What makes an object appear a particular colour?

For example what makes a post box appear to be red?
Or, what makes grass appear to be green?

It is very simple!
When White Light shines onto a surface, the surface will reflect some of the colours within the white light and it will absorb the others.
A surface will appear to be whatever colour it reflects into your eyes.
So, grass will appear to be green because it reflects Green light (and absorbs the other colours);
a post box will appear to be red because it reflects Red light (and absorbs the other colours).

NB. Not too improtant, but in case you wonder - What makes the actual grass reflect the green light or the postbox reflect the red light? This is down to the "pigment" of the surface; so, the surface of grass consists of a pigment (chlorophyl) which has the property of absorbing all wavelengths except green which it reflects; the paint on the postbox has a pigment within it which has the property of absorbing all wavelengths except red which it reflects.

What makes an object appear White or Black?

The answer to this should be pretty obvious now:
An object/surface will appear to be white if it reflects all of the colours or wavelengths within the incident White Light.
An object/surface will appear to be black if it reflects none of the colours or wavelengths within the incident White Light.

All of the discussion so far refers to colour and Opaque surfaces/objects. But what if we have a tansparent or translucent material?

Colour and transparent/translucent materials

First of all, what do we mean by these 2 words?
A transparent material is one through which objects can be seen quite clearly; normal window glass is a good example.
A translucent material is one through which objects can be seen but not clearly; frosted bathroom window glass might be a good example.

However, for our purposes we will consider them to be the same with regard to the way they affect light and its wavelengths/colours.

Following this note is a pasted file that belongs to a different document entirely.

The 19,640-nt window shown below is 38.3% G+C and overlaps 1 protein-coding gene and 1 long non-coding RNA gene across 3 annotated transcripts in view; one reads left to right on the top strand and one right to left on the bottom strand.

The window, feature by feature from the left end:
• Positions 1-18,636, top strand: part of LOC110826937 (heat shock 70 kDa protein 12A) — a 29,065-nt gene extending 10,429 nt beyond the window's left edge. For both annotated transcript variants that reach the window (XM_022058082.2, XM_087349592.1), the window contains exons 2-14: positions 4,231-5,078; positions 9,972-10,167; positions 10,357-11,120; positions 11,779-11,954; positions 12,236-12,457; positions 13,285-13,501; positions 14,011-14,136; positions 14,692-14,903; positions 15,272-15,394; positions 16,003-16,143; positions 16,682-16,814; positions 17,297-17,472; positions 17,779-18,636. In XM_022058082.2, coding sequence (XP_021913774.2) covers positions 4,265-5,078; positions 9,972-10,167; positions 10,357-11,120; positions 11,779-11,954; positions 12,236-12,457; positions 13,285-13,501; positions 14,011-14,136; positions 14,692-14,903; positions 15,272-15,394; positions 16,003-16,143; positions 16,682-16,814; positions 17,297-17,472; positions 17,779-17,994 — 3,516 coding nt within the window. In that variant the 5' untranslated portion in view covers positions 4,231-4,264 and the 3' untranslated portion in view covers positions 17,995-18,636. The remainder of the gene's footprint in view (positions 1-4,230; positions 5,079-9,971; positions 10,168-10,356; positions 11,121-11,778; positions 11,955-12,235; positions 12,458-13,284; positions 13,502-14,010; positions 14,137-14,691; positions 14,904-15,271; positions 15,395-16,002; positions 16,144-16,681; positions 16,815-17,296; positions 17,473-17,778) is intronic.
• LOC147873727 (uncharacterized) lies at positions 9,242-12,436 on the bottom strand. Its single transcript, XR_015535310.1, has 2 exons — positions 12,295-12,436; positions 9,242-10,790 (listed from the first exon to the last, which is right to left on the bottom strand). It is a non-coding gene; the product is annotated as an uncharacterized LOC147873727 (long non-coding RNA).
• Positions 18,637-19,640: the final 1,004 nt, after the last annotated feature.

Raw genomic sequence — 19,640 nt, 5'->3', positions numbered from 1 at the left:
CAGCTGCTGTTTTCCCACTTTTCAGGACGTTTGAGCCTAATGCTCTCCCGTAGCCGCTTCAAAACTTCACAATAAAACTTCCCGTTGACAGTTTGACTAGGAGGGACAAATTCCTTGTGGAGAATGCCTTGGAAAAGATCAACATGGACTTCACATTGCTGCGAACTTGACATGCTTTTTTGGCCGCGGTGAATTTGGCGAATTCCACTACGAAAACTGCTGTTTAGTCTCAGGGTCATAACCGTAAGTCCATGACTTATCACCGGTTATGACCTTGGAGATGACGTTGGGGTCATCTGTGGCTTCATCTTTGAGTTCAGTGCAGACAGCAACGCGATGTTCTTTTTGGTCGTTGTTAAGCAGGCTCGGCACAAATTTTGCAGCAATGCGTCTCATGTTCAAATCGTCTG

We are going to refer to objects such as coloured plastic or sweep wrapping sellophane. We are going to call these objects - Colour Filters.

Unlike a Colour Surface which, we have seen, will either Reflect or Absorb light colours, a Colour Filter such as a transparent/translucent plastic ruler will either Transmit or Absorb colours (or wavelengths) of white light.
Note- the word "Transmit" simply means- to pass through or to allow through.

For example, a Blue Filter (such as a blue see-through ruler) will only Transmit blue light; it will Absorb all the other colours.
A piece of "red" sellophane used to wrap a chocolate is a Red Filter which will only Transmit red light; it will Absorb all the others.

Now its time for you to have a go at a few questions.

Finally, before we end this section:

Why don't we see a clear reflection in a paving stone?

We could equally ask, why don't we see a clear reflection in, for example, a piece of wood?

When we look in a mirror we expect (and do) see a clear reflection of ourselves and of things around us, but we don't have the same expectation when we look at a concrete paving stone or a piece of wood.
So, what is the difference between the mirror surface and the concrete or wood surfaces?

The answer is very simple - it is all to do with the flatness of the surfaces.
A mirror has an unbelievably flat surface made by coating the back of a piece of already flat glass with a thin layer of silver or aluminium which makes the overall surface even flatter.
The concrete or wood, on the other hand is much rougher.

OK, so how does flatness affect reflectivity?

When light rays from an object reflect from a smooth flat surface, as shown below, they reflect off the surface "perfectly", ie they all have the same angle of incidence and thus they have the same angle of reflection. The resulting image would be coherent with (meaning - the same as) the object. This is what we expect when we use a typical mirror to produce a reflection.

Reflection from a smooth surface in a single direction is called specular reflection

But when light rays from an object reflect from a rough surface, as shown below, they do not have the same angles of incidence or reflection. The resulting image would not be coherent and would be difficult or impossible to distinguish. The image is scattered.

Reflection from a rough surface, causing scattering, is called diffuse reflection.

Can a normally rough surface be made to produce a fairly good reflection?
Yes. For example - wooden furniture can be polished (and polished, repeatedly) until it is quite reflective. This is a result of the wax in the polish filling all the dips and crevices in the wood, flattening it, making it smoother and smoother. Obviously it also helps if the wood is smoothed down as much as possible before polishing takes place.
Another simple example is water! If we look at the surface of a pond on a windy day, we tend not to see a good reflection of ourselves or our surroundings, but if we wait for a wind free day, the surface of the pond becomes perfectly flat and we see an image as good as that we see in a mirror.